Andie’s Choice: Why Pretty In Pink’s Duckie Or Blane Debate Still Divides Some Movie Viewers

There are a bunch of John Hughes films I feel a great comfort in watching after all these years. Teen films aren’t exactly a new genre in film, but it has been said that John Hughes is arguably the one who started the genre back in the ’80s. His movies connected with teenagers in ways so few films today don’t. The Breakfast Club is still a pop culture classic and is continuing to get discovered by a new generation of kids coming-of-age.

I may have been too young during the time a lot of his films featured notable members of the “Brat Pack,” but I consider a good chunk of John Hughes’ films a part of my childhood. Among those films in my top favorites list is Pretty In Pink.

Pretty In Pink stars Molly Ringwald, the most famous Brat Packer of all, as a smart and aspiring fashion designer named Andie who lives on the wrong side of the tracks. She attends a high school where the middle class and rich mix. The disparities between the haves and the have nots are acutely noticeable when the rich kids make up most of the popular kids at the high school.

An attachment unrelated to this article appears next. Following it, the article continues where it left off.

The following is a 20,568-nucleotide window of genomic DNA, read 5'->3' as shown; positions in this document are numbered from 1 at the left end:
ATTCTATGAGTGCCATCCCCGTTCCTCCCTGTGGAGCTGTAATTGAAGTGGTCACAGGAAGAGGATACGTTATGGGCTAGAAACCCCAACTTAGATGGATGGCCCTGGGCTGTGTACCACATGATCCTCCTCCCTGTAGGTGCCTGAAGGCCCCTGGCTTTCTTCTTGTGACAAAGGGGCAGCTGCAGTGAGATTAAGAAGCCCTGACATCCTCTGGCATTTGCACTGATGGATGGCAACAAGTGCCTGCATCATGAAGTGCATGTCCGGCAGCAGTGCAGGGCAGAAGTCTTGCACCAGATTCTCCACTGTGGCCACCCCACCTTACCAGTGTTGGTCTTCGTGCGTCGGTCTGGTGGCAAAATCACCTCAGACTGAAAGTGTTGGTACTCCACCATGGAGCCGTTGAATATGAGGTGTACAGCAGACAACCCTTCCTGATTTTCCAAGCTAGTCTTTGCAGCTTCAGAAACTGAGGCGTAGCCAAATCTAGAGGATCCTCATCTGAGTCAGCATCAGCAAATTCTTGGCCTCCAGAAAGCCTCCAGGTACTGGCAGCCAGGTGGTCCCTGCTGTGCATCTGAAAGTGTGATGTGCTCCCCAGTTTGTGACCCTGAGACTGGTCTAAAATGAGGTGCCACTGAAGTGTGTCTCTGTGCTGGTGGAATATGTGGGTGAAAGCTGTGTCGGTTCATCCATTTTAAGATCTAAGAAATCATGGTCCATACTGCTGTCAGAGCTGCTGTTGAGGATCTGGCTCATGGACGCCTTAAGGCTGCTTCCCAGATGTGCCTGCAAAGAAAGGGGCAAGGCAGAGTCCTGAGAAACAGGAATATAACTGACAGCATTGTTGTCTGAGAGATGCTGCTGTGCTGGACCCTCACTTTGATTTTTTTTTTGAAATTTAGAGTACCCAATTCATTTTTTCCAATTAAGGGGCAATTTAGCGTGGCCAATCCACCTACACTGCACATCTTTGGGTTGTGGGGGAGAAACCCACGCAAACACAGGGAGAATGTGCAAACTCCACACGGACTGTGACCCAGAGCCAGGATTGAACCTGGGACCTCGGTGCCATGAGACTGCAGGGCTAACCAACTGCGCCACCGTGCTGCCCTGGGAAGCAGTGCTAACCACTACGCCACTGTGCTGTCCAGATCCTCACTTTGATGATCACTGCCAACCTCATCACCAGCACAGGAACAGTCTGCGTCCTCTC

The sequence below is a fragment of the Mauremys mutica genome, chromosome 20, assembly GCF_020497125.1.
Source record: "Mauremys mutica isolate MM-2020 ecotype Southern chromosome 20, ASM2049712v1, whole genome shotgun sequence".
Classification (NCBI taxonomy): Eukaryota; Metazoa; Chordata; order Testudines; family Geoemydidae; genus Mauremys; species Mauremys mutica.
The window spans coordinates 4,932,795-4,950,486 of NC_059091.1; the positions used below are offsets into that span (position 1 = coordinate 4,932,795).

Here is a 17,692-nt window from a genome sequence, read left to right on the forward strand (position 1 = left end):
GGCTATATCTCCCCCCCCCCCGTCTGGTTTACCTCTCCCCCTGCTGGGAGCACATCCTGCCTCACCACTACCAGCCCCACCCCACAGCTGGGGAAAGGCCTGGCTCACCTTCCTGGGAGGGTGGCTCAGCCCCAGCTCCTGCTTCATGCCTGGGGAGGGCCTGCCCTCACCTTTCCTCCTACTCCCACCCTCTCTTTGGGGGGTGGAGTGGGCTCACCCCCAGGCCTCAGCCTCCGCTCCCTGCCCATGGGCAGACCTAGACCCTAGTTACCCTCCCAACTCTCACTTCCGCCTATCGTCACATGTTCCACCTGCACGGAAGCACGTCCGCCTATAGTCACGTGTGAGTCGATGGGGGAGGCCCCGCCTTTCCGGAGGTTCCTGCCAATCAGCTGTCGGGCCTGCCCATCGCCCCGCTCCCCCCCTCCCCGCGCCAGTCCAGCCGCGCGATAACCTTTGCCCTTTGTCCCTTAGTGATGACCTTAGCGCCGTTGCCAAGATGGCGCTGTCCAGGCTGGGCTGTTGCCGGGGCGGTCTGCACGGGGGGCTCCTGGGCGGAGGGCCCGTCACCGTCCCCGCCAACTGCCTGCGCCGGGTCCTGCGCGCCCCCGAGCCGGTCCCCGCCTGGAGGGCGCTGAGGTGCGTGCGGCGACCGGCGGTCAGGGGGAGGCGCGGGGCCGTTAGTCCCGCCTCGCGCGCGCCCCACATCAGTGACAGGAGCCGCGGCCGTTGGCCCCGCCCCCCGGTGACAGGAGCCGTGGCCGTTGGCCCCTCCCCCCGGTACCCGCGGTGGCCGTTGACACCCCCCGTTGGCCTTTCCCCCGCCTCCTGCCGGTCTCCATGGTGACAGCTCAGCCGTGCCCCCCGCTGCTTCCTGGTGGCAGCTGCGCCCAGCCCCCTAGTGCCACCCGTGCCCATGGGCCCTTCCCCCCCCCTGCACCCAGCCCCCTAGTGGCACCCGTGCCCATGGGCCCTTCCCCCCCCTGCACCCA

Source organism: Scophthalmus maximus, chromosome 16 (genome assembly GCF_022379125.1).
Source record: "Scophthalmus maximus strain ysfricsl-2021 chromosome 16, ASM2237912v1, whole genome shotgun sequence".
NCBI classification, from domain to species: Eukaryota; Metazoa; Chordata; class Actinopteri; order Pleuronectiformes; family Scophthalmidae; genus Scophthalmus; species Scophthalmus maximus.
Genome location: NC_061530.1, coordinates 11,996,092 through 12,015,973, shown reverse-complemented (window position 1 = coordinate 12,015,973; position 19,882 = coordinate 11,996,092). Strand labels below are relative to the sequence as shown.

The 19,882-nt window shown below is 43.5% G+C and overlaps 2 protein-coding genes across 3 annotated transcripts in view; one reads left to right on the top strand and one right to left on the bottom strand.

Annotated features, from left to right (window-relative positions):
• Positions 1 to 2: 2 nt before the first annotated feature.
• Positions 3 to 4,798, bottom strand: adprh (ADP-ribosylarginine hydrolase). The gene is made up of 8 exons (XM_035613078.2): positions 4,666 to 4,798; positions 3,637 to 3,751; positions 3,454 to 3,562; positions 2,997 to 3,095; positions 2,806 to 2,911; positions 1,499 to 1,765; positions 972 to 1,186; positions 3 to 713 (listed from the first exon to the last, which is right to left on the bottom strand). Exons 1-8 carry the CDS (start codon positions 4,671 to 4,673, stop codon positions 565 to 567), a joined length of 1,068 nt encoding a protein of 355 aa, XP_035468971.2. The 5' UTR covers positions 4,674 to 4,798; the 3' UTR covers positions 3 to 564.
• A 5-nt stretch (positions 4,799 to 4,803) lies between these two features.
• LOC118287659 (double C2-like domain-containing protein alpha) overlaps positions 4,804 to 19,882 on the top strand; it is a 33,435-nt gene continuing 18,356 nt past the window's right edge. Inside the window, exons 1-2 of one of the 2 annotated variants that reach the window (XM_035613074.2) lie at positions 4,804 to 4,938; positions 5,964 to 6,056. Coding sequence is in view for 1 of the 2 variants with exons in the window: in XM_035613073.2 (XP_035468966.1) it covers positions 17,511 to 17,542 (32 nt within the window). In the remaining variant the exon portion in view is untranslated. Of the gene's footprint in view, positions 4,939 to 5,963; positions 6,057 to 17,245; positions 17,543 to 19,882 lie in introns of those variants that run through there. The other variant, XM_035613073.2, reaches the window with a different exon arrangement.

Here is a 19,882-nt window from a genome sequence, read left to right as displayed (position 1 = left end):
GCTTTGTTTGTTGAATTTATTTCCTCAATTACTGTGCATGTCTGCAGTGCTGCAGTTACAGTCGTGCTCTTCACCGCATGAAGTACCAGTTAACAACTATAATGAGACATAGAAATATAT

Andrew McCarthy as Blane (left), Molly Ringwald as Andie (center), & Jon Cryer as Duckie (right)
Andrew McCarthy as Blane (left), Molly Ringwald as Andie (center), & Jon Cryer as Duckie (right)

Andie largely stays under the radar at school, but isn’t afraid to voice her opinions and beliefs towards something she thinks is unjust and unfair. Her primary best friend is Duckie (Jon Cryer), who is the jokester and laughing stock of the entire school.

Duckie is the opposite of Andie in that he doesn’t take school seriously and he makes it a point to be seen and heard, regardless of his unpopular and loser status among high school’s upper elite. Andie’s largely normal and uneventful climb to finishing senior year and seeing herself through to graduation day is suddenly shaken up when she locks eyes with the very handsome and wealthy Blane (Andrew McCarthy).